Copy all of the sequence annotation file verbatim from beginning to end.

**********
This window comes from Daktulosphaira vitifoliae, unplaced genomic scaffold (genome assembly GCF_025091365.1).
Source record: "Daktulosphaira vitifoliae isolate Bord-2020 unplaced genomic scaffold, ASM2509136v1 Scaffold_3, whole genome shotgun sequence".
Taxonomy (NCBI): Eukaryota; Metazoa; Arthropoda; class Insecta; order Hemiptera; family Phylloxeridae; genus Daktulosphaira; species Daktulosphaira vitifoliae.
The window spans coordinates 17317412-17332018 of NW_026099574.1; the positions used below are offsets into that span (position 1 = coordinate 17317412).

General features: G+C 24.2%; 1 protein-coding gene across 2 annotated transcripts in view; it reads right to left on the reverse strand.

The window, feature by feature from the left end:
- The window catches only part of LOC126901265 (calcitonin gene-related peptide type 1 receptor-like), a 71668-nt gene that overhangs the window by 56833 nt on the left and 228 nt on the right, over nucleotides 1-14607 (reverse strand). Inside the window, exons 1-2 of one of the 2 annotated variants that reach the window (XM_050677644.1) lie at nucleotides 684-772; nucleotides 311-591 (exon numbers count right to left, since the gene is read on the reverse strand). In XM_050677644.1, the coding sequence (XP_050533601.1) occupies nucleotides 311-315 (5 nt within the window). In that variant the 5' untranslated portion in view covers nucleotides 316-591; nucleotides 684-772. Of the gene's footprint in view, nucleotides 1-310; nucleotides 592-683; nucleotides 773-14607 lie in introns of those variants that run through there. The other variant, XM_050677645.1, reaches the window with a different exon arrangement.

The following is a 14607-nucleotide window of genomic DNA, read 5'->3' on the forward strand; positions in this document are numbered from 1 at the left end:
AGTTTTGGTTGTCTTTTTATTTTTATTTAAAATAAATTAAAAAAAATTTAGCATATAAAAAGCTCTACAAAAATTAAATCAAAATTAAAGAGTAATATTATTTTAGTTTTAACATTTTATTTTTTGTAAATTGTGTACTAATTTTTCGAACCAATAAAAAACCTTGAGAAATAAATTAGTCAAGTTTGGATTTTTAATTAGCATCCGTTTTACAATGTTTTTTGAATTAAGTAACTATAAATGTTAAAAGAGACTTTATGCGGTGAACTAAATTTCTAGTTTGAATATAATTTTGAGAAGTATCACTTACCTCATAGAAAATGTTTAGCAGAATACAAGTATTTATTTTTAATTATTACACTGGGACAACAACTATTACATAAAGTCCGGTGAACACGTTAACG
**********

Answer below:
This window comes from Daktulosphaira vitifoliae, unplaced genomic scaffold (genome assembly GCF_025091365.1).
Source record: "Daktulosphaira vitifoliae isolate Bord-2020 unplaced genomic scaffold, ASM2509136v1 Scaffold_3, whole genome shotgun sequence".
Taxonomy (NCBI): Eukaryota; Metazoa; Arthropoda; class Insecta; order Hemiptera; family Phylloxeridae; genus Daktulosphaira; species Daktulosphaira vitifoliae.
The window spans coordinates 17317412-17332018 of NW_026099574.1; the positions used below are offsets into that span (position 1 = coordinate 17317412).

General features: G+C 24.2%; 1 protein-coding gene across 2 annotated transcripts in view; it reads right to left on the reverse strand.

The window, feature by feature from the left end:
- The window catches only part of LOC126901265 (calcitonin gene-related peptide type 1 receptor-like), a 71668-nt gene that overhangs the window by 56833 nt on the left and 228 nt on the right, over nucleotides 1-14607 (reverse strand). Inside the window, exons 1-2 of one of the 2 annotated variants that reach the window (XM_050677644.1) lie at nucleotides 684-772; nucleotides 311-591 (exon numbers count right to left, since the gene is read on the reverse strand). In XM_050677644.1, the coding sequence (XP_050533601.1) occupies nucleotides 311-315 (5 nt within the window). In that variant the 5' untranslated portion in view covers nucleotides 316-591; nucleotides 684-772. Of the gene's footprint in view, nucleotides 1-310; nucleotides 592-683; nucleotides 773-14607 lie in introns of those variants that run through there. The other variant, XM_050677645.1, reaches the window with a different exon arrangement.

The following is a 14607-nucleotide window of genomic DNA, read 5'->3' on the forward strand; positions in this document are numbered from 1 at the left end:
AGTTTTGGTTGTCTTTTTATTTTTATTTAAAATAAATTAAAAAAAATTTAGCATATAAAAAGCTCTACAAAAATTAAATCAAAATTAAAGAGTAATATTATTTTAGTTTTAACATTTTATTTTTTGTAAATTGTGTACTAATTTTTCGAACCAATAAAAAACCTTGAGAAATAAATTAGTCAAGTTTGGATTTTTAATTAGCATCCGTTTTACAATGTTTTTTGAATTAAGTAACTATAAATGTTAAAAGAGACTTTATGCGGTGAACTAAATTTCTAGTTTGAATATAATTTTGAGAAGTATCACTTACCTCATAGAAAATGTTTAGCAGAATACAAGTATTTATTTTTAATTATTACACTGGGACAACAACTATTACATAAAGTCCGGTGAACACGTTAACG